Improving the usability of the EHR is a focus of clinicians, vendors, researchers and regulatory bodies. To understand the impact of usability redesign of an existing, site-configurable feature, MU Health Care evaluated the user interface (UI) used to screen for depression, alcohol and drug misuse, fall risk and the existence of advance directive information in ambulatory settings.
Intake assessment screens are documented in the EHR supplier’s UI which has been in place for several years. In the course of their clinical work, users encountered nurses and medical assistants who described difficulty with this UI. Further, providers often times weren't able to see if a screen was positive or if certain assessments were even completed. These problems were felt to potentially contribute to lower-than-expected rates of screening for clinically important conditions.
As part of a quality improvement project, the existing UI was redesigned, defects were corrected, and screening practices improved. The UI was redesigned over eight months using a collaborative, multidisciplinary, iterative process. The health system was responsible for the redesign and implementation. Health system physicians and nurse informaticists oversaw the work, with inputs from nurses, medical assistants, administrators and clinical QI specialists. The redesigned UI was deployed in June 2019.
In the second phase of the project, the multidisciplinary team designed CDS alerts for providers using an iterative, user-centered design process. The alerts supported simple, clear entry of clinical interventions related to abnormal screens. Summative usability testing was performed by the same ad hoc group that performed phase one testing. Phase two was implemented April 2020.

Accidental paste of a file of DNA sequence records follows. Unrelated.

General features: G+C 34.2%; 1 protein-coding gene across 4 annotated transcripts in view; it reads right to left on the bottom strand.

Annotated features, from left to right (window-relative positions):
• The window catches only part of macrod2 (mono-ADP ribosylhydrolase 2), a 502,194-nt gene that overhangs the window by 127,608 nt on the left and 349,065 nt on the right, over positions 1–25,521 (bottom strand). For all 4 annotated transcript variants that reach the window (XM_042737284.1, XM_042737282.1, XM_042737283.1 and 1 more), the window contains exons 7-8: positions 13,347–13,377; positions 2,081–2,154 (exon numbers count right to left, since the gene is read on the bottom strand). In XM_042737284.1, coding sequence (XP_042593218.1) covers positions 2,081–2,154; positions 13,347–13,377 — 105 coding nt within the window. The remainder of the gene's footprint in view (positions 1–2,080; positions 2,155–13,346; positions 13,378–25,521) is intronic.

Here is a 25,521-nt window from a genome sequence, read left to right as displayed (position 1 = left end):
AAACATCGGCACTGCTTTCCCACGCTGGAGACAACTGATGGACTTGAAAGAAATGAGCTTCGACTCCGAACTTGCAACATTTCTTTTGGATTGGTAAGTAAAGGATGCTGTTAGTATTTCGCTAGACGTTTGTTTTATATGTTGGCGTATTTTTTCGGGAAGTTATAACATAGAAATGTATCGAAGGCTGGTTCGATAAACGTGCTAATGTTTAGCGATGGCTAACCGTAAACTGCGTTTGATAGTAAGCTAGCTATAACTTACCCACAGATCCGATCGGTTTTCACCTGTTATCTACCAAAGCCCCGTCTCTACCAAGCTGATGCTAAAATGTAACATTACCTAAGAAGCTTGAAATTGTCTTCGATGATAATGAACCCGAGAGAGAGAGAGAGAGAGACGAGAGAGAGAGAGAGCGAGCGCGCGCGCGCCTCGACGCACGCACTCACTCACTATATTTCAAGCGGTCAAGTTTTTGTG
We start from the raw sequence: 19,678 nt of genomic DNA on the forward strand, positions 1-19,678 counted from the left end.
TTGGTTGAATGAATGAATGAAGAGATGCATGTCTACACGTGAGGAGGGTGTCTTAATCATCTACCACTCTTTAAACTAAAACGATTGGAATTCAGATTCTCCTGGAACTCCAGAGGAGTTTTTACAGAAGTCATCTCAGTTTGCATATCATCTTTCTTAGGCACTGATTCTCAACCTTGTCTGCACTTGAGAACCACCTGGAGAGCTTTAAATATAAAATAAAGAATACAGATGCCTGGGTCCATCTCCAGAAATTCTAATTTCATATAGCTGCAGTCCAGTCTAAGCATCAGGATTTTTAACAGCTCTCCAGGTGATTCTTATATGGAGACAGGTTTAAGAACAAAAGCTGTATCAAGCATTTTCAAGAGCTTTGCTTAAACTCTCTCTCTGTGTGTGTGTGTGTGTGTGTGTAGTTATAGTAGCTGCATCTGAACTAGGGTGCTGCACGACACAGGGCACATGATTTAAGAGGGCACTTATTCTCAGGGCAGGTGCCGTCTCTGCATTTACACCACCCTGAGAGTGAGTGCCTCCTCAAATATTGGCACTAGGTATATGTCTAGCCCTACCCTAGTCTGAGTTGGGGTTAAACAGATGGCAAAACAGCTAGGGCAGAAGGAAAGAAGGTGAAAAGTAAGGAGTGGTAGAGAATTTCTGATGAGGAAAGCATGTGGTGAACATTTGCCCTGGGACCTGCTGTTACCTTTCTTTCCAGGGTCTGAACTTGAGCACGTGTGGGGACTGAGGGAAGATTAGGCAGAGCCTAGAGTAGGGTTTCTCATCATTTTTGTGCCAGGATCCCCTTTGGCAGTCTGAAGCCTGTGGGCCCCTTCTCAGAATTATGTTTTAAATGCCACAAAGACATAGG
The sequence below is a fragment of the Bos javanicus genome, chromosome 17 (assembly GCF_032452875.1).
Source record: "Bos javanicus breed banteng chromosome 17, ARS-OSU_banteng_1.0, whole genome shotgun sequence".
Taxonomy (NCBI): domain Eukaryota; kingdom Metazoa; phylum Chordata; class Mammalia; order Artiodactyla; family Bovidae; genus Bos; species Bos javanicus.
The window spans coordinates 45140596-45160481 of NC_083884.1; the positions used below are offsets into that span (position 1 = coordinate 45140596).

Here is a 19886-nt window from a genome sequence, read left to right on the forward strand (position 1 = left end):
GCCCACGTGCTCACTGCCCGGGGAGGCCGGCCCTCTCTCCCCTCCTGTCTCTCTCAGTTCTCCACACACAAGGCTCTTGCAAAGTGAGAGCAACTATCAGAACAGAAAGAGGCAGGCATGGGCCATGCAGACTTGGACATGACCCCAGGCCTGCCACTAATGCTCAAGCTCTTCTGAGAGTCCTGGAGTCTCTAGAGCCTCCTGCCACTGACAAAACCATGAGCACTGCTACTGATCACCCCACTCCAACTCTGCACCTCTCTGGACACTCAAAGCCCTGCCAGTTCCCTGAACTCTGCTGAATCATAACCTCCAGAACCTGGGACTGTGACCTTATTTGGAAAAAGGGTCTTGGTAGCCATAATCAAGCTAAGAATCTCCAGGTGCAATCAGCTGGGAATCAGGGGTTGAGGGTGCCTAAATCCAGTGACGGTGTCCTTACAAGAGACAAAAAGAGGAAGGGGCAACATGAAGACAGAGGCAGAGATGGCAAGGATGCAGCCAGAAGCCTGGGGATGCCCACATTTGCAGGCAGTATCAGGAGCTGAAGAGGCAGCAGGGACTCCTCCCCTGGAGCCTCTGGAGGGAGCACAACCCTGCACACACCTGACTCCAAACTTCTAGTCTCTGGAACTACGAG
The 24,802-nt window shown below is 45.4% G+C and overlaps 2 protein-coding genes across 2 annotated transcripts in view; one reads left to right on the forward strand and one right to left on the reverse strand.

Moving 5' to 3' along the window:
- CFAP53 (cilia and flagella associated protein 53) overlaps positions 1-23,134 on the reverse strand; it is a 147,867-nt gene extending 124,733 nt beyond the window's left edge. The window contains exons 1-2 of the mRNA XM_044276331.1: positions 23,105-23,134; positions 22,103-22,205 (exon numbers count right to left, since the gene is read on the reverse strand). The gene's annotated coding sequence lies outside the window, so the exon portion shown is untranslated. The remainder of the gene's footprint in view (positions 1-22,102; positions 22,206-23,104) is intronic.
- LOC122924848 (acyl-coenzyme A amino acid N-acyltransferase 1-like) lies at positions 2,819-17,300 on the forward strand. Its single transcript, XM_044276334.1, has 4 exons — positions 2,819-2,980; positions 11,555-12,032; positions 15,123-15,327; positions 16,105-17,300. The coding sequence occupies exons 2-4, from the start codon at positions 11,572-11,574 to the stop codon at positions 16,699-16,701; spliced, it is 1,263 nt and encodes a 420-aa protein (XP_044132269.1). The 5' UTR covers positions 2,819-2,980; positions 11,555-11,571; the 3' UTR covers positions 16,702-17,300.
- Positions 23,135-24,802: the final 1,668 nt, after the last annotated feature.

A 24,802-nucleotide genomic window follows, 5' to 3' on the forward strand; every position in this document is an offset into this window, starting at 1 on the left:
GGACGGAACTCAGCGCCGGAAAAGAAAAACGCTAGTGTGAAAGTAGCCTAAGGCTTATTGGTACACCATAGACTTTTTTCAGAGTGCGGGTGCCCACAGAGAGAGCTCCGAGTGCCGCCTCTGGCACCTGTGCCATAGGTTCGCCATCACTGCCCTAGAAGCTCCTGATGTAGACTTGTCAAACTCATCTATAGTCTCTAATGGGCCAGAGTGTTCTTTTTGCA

“The user interface for the EHR has to be familiar, easy to navigate, and something you're happy to use every day, all the time. So we need to ensure the user interface is intuitive and familiar as well as important to the care of the patient,” said Bernard Eskridge, MD, associate chief medical information officer and associate professor of child health.
MU Health Care made significant improvements in identified screening rates after implementation of the redesigned UI. Depression screening improved 52%9, falls risk screening improved 53%10 and alcohol and drug misuse screening improved 48%.11 Additionally, advance directive screening, which is used for patients 65 years old and older who have an advance care plan or surrogate decision maker documented in their medical record, improved over 8%.12
1“University of Missouri Health Care Utilized Automated Intelligence Algorithm to Provide Early Indications of Septic Shock,” HIMSS, accessed October 13, 2021, https://www.himss.org/news/university-missouri-health-care-utilized-automated-intelligence-algorithm-provide-early
2Comparing projected sepsis mortality for August 2019-April 2020, calculated by multiplying baseline average mortality rate from January 2018-December 2018 by observed case volume from August 2019-April 2020, to observed mortality rate from August 2019-April 2020.
3Comparing average monthly mortality index from January 2018-December 2018 to August 2019-April 2020.
4Shander A, et al. “Appropriateness of allogeneic red blood cell transfusion: the international consensus conference on transfusion outcomes.” Transfus Med Rev. 2011 Jul, doi: 10.1016/j.tmrv.2011.02.001.
5Excluding orders for patients in the neonatal intensive care unit, operating room and emergency department.
6Comparing October 2015 - November 2017 to December 2017 - August 2018.
7Comparing all orthopedic surgery patient average length of stay from 2017-2018 to 2019-2020.
8 Comparing the number of transfusions avoided from 2017-2018 to 2019-2020.
9Comparing 40% of eligible patients who were screened for depression in October 2018 to 61% in February 2020. The rates are 12-month rolling average screen rates.
10Comparing 54% of eligible patients who were screened for falls risk in October 2018 to 83% in February 2020. The rates are 12-month rolling average screen rates.
11Comparing 50% of eligible patients who were screened for alcohol and drug misuse in October 2018 to 74% in February 2020. The rates are 12-month rolling average screen rates.
12Comparing 74% of eligible patients who were screened for an advance care plan in October 2018 to 80% in February 2020. The rates are 12-month rolling average screen rates.